Oc­to­pus species that’s weirdly so­cial, ro­man­tic

The China Post - - LIFE GUIDE POST -

The oc­to­pus al­ready is an odd­ball of the ocean. Now bi­ol­o­gists have re­dis­cov­ered a species of that eight-arm sea crea­ture that’s even stranger and shares some of our so­cial and mat­ing habits.

With their shift­ing shapes, mes­mer­iz­ing eyes, and un­canny in­tel­li­gence, oc­to­puses “are one of the most mys­te­ri­ous and cap­ti­vat­ing species,” said Rich Ross, a se­nior bi­ol­o­gist at the Cal­i­for­nia Academy of Sciences. “They’re aliens alive on our planet and it feels like they have plans.”

For Ross and col­leagues, it got stranger when they got a batch of oc­to­puses from Cen­tral Amer­ica to study. The crit­ters just didn’t fit the loner denizen-of-the-deep pro­file that sci­en­tists had drawn for the rest of the 300 or so octo- pus species.

While most oc­to­puses live alone, com­ing to­gether for ever-so-brief and dan­ger­ous mat­ing, cou­ples of this species can live to­gether to mate for a few days in the same cramped den or shell.

While other male oc­to­puses mate from a dis­tance to avoid be­ing can­ni­bal­ized, these oc­to­puses mate en­tan­gled beak-to-beak. That style could al­most be thought of as ro­man­tic, said Al­varo Roura, an oc­to­pus ex­pert at La Trobe Univer­sity in Aus­tralia, who wasn’t part of the study.

While other fe­males lay one batch of eggs and then die, the fe­male of this species lives longer and pro­duces eggs con­stantly, bet­ter­ing the species chance of sur­vival, Ross said.

But it’s more than sex. These oc- to­puses clean out food waste from their dens. They twirl their arms like an old-timey movie vil­lain with a mous­tache. And they quickly learn that peo­ple mean food: when some­one en­ters the room, they leave their dens and head to the top of the tank.

“It’s the most amaz­ing oc­to­pus that I’ve ever got­ten to work with,” Ross said.

The oc­to­pus, nor­mally a dull cho­co­late brown, sud­denly sports stripes and spots when it gets ex­cited or up­set, said Roy Cald­well of the Univer­sity of Cal­i­for­nia, Berke­ley. He is the lead au­thor of a pa­per on the oc­to­pus with Ross and oth­ers pub­lished Wed­nes­day in the jour­nal PLOS One.

The species is pre­lim­i­nar­ily called the Larger Pa­cific Striped Oc­to­pus (LPSO), although it’s re­ally not much big­ger than a ten­nis ball — just big­ger than a sim­i­lar species.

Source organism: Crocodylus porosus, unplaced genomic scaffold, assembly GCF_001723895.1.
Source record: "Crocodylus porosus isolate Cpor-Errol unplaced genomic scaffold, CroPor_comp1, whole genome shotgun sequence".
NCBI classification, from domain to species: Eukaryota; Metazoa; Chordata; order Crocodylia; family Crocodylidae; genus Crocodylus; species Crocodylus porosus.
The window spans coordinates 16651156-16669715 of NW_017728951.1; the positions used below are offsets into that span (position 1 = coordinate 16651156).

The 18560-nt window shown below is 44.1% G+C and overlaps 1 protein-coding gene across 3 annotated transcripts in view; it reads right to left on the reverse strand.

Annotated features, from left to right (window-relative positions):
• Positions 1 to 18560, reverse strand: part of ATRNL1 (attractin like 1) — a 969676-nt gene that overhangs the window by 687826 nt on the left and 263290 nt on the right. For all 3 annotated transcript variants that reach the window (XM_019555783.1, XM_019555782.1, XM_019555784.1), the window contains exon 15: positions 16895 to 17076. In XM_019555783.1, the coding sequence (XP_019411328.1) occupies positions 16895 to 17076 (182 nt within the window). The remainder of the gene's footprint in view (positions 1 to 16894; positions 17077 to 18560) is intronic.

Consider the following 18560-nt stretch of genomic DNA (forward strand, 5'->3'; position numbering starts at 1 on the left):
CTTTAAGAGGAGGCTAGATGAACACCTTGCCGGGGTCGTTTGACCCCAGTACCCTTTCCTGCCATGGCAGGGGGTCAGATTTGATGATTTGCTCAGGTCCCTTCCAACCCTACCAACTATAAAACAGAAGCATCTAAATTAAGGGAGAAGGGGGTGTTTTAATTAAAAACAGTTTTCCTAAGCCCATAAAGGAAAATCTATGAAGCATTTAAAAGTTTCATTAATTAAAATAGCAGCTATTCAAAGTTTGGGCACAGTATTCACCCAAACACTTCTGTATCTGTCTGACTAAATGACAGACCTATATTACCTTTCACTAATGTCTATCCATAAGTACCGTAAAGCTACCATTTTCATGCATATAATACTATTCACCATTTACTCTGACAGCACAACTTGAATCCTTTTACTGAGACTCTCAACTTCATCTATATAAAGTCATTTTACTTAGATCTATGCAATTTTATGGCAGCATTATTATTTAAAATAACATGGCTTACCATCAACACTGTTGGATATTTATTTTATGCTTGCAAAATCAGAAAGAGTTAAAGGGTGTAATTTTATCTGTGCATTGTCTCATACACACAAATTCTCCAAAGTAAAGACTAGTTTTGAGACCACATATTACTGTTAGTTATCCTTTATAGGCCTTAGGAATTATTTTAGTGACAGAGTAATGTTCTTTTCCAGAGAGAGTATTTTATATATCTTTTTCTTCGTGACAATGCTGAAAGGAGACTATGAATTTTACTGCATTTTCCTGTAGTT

It was found al­most 40 years ago off the coast of Panama. Other sci­en­tists wouldn’t be­lieve it was a sep­a­rate species or that it showed such dis­tinc­tive be­hav­ior. So its dis­cov­erer, Ar­ca­dio Ro­daniche, gave up and the species was never for­mally de­scribed or named.

Then in 2011, Cald­well got an email from a high school stu­dent about his pet oc­to­pus, Char­lie. It was the same species dis­cov­ered in the 1970s. Cald­well traced it to a dealer who sent him two dozen of the species from Panama, Nicaragua and Mexico to study in cap­tiv­ity. The re­searchers note that this oc­to­pus species could act dif­fer­ently in the wild.

They in­cluded Ro­daniche as a co-au­thor af­ter the re­tired re- searcher de­clined to let them name the oc­to­pus species af­ter him.

In the jour­nal Na­ture, a dif­fer­ent team of sci­en­tists on Wed­nes­day pub­lished the first map de­cod­ing oc­to­pus genes. They found the oc­to­pus’s ge­netic code is only slightly smaller than hu­mans, but twice as big as a bird’s ge­netic in­struc­tion guide.

Oc­to­puses are in­ver­te­brates, mean­ing they have no back­bones. In­ver­te­brates gen­er­ally have a less evolved ner­vous sys­tems, but not the oc­to­pus. They found that it had many of the same genes as other in­ver­te­brates, although mixed up as through a blender, said study au­thor Clifton Rags­dale at the Univer­sity of Chicago.

“There’s a lot of weird crea­tures and these are the largest of the weird crea­tures,” he said.


This hand­out photo pro­vided by Roy L. Cald­well shows an LPSO male A15 can­televe large Pa­cific striped oc­to­pus about to catch a shrimp. Shift­ing shapes, sport­ing mes­mer­iz­ing eyes, and show­ing un­canny in­tel­li­gence, the oc­to­pus al­ready is an odd­ball of the ocean. Now bi­ol­o­gists have re­dis­cov­ered a species of that sea crea­ture that shares some of our so­cial and mat­ing habits.

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